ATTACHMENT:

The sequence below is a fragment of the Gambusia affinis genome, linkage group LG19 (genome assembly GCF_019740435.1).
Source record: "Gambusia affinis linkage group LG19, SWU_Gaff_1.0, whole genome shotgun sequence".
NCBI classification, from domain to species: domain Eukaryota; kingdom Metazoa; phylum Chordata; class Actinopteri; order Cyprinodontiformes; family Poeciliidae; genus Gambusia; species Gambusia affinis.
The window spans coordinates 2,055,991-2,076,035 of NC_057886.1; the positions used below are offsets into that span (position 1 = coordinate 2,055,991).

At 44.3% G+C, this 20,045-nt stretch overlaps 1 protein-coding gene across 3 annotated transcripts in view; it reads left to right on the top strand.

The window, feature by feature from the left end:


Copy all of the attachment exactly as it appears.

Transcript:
The sequence below is a fragment of the Gambusia affinis genome, linkage group LG19 (genome assembly GCF_019740435.1).
Source record: "Gambusia affinis linkage group LG19, SWU_Gaff_1.0, whole genome shotgun sequence".
NCBI classification, from domain to species: domain Eukaryota; kingdom Metazoa; phylum Chordata; class Actinopteri; order Cyprinodontiformes; family Poeciliidae; genus Gambusia; species Gambusia affinis.
The window spans coordinates 2,055,991-2,076,035 of NC_057886.1; the positions used below are offsets into that span (position 1 = coordinate 2,055,991).

At 44.3% G+C, this 20,045-nt stretch overlaps 1 protein-coding gene across 3 annotated transcripts in view; it reads left to right on the top strand.

The window, feature by feature from the left end: